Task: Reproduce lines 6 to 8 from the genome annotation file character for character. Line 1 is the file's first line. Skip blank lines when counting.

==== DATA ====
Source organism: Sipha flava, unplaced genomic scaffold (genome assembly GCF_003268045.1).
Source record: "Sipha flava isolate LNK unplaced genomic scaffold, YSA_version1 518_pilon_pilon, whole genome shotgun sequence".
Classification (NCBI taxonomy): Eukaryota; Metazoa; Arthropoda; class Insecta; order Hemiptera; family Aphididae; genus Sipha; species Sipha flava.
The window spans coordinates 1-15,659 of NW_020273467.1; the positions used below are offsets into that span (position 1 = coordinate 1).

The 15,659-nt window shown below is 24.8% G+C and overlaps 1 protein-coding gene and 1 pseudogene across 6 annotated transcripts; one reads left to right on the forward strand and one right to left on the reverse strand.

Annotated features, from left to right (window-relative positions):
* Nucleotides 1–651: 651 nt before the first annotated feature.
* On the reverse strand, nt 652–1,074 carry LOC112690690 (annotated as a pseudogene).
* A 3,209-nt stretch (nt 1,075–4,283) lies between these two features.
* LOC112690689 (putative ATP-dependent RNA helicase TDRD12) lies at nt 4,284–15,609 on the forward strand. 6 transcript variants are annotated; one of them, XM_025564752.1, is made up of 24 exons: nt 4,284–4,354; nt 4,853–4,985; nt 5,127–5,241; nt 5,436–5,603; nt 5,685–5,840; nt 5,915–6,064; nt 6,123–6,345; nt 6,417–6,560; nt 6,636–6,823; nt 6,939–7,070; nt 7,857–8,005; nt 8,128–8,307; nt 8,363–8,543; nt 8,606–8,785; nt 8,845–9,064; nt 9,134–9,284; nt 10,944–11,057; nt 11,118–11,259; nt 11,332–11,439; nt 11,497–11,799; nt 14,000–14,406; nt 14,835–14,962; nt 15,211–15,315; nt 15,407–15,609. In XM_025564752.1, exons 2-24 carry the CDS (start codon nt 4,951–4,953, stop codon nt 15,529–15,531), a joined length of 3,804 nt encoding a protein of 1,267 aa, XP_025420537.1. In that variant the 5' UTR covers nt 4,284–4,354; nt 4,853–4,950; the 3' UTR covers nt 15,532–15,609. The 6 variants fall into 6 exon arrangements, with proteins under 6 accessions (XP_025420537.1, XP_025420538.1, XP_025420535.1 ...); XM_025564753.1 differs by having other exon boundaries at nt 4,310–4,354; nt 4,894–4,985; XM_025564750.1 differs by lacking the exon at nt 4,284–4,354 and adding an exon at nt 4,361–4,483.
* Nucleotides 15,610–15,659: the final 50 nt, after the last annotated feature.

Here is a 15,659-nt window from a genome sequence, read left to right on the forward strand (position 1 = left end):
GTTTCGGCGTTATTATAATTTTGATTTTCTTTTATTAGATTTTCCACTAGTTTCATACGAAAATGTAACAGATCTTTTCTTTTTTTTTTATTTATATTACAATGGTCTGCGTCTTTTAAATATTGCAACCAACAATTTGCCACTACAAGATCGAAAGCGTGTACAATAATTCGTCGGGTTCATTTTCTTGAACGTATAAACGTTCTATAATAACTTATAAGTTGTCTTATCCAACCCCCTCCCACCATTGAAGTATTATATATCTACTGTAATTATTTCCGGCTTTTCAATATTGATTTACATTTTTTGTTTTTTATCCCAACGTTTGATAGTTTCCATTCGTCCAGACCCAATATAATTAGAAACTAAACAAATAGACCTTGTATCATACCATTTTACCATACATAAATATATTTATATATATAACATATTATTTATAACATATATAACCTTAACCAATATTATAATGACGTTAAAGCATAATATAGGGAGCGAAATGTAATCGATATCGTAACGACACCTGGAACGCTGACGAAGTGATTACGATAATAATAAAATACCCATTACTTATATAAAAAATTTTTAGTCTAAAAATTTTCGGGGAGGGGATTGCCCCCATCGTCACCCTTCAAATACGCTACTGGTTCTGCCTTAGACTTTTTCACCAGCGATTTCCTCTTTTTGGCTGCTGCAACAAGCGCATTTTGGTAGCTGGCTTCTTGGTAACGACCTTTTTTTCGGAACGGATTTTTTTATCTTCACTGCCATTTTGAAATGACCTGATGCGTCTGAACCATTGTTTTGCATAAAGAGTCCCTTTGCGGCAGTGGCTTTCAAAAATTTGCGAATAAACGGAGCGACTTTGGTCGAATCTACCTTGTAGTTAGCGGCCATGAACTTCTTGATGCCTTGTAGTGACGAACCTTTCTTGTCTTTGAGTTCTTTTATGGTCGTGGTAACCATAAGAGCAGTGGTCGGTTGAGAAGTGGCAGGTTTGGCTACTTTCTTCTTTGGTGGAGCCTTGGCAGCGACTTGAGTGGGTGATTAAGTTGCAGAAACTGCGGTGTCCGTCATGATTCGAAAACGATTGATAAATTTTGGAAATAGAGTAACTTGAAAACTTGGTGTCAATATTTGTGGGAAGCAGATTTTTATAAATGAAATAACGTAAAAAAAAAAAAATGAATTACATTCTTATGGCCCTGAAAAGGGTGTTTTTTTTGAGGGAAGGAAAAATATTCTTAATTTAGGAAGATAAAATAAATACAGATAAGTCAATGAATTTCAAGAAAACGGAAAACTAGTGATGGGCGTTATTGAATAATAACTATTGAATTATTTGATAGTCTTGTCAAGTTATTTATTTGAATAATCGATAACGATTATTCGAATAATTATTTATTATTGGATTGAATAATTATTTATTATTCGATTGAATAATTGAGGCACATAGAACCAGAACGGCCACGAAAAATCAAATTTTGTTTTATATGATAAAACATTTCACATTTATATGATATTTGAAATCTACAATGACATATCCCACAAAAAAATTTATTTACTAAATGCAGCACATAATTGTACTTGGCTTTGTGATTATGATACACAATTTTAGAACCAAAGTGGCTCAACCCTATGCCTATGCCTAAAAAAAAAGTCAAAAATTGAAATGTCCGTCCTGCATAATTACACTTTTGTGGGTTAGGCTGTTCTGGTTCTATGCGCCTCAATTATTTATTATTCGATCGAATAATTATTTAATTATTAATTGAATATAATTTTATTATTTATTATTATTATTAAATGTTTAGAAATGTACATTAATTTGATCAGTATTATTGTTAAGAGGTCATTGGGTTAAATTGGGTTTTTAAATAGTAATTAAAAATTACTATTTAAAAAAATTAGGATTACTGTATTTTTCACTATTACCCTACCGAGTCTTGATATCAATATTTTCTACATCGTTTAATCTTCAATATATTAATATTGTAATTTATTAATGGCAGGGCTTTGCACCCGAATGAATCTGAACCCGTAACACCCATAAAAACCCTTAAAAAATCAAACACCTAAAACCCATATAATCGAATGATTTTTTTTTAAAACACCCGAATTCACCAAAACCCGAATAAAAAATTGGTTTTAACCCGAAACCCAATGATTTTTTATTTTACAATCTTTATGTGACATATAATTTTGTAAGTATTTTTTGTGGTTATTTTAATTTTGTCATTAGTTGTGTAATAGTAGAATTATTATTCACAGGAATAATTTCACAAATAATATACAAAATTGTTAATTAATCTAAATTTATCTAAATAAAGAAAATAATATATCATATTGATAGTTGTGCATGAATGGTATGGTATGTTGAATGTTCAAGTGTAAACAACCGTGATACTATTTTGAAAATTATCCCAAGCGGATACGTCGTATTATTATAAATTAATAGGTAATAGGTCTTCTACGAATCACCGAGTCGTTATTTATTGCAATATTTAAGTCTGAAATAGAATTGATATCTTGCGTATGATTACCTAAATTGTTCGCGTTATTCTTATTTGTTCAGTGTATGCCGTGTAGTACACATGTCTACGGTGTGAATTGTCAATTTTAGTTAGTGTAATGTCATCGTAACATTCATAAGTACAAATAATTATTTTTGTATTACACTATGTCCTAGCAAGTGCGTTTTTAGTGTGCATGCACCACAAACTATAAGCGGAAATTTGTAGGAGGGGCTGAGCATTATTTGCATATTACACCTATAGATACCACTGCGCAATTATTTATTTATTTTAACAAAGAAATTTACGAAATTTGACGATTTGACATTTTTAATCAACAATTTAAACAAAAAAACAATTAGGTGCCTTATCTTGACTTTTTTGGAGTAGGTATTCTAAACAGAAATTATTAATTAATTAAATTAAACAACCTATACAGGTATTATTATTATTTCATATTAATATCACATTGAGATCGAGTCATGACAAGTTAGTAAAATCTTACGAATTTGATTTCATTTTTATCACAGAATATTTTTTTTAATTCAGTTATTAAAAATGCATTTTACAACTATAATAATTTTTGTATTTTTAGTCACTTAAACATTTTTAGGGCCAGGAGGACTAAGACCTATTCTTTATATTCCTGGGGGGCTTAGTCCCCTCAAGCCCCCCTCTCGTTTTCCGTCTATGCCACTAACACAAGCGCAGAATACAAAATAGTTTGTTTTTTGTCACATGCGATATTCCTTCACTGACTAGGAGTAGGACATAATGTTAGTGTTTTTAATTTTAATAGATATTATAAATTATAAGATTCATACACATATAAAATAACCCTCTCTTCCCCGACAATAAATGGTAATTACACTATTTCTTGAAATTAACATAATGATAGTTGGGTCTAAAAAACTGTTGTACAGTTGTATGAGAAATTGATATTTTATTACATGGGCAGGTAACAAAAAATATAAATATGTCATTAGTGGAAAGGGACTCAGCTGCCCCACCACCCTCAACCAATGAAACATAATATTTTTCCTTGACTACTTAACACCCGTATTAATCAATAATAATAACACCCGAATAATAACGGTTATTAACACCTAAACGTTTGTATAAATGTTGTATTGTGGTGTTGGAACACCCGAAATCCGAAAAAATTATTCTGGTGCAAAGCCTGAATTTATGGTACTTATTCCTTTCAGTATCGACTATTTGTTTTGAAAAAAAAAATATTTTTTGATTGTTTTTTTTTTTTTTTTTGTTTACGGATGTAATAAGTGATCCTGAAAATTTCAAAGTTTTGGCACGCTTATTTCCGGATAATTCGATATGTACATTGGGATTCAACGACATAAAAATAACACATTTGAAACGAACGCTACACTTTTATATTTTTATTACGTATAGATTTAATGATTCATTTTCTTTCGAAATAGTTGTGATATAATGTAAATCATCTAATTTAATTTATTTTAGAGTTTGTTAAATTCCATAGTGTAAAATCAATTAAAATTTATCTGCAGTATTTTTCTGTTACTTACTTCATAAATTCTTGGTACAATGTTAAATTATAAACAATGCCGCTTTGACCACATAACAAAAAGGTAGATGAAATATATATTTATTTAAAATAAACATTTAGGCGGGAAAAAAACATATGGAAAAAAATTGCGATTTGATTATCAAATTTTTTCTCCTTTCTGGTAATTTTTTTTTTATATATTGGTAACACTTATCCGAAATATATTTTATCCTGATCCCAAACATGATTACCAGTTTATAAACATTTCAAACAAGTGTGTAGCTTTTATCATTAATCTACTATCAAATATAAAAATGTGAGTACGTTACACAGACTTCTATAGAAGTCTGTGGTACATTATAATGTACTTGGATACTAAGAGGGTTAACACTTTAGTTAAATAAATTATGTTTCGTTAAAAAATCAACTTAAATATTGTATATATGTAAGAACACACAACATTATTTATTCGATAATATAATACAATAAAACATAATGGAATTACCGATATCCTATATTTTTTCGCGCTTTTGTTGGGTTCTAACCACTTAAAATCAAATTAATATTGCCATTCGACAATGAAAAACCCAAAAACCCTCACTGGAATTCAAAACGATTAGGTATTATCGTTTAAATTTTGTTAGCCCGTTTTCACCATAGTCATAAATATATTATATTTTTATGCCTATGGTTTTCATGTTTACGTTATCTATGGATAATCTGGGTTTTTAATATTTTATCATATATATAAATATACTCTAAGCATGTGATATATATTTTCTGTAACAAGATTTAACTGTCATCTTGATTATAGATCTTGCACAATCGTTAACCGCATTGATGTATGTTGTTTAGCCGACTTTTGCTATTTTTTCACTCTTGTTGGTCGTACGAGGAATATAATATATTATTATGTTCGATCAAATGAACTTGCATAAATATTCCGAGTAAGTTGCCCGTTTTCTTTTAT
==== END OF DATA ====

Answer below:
Annotated features, from left to right (window-relative positions):
* Nucleotides 1–651: 651 nt before the first annotated feature.
* On the reverse strand, nt 652–1,074 carry LOC112690690 (annotated as a pseudogene).